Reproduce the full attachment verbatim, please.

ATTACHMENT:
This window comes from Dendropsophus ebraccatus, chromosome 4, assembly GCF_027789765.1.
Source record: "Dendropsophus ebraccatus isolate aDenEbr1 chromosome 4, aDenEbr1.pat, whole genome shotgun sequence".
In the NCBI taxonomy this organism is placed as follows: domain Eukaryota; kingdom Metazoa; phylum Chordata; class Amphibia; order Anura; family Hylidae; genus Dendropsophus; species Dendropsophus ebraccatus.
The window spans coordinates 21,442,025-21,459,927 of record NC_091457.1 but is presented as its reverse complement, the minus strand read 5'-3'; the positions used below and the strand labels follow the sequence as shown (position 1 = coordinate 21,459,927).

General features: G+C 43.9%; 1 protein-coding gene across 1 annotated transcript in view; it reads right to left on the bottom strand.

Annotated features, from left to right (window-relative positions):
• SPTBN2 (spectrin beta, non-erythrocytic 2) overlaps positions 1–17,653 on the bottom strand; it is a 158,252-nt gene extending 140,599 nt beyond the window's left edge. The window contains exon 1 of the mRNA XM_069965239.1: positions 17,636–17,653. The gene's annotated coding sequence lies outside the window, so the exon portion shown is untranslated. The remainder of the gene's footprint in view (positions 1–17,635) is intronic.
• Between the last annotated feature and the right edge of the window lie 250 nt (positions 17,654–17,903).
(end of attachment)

This window comes from Dendropsophus ebraccatus, chromosome 4, assembly GCF_027789765.1.
Source record: "Dendropsophus ebraccatus isolate aDenEbr1 chromosome 4, aDenEbr1.pat, whole genome shotgun sequence".
In the NCBI taxonomy this organism is placed as follows: domain Eukaryota; kingdom Metazoa; phylum Chordata; class Amphibia; order Anura; family Hylidae; genus Dendropsophus; species Dendropsophus ebraccatus.
The window spans coordinates 21,442,025-21,459,927 of record NC_091457.1 but is presented as its reverse complement, the minus strand read 5'-3'; the positions used below and the strand labels follow the sequence as shown (position 1 = coordinate 21,459,927).

General features: G+C 43.9%; 1 protein-coding gene across 1 annotated transcript in view; it reads right to left on the bottom strand.

Annotated features, from left to right (window-relative positions):
• SPTBN2 (spectrin beta, non-erythrocytic 2) overlaps positions 1–17,653 on the bottom strand; it is a 158,252-nt gene extending 140,599 nt beyond the window's left edge. The window contains exon 1 of the mRNA XM_069965239.1: positions 17,636–17,653. The gene's annotated coding sequence lies outside the window, so the exon portion shown is untranslated. The remainder of the gene's footprint in view (positions 1–17,635) is intronic.
• Between the last annotated feature and the right edge of the window lie 250 nt (positions 17,654–17,903).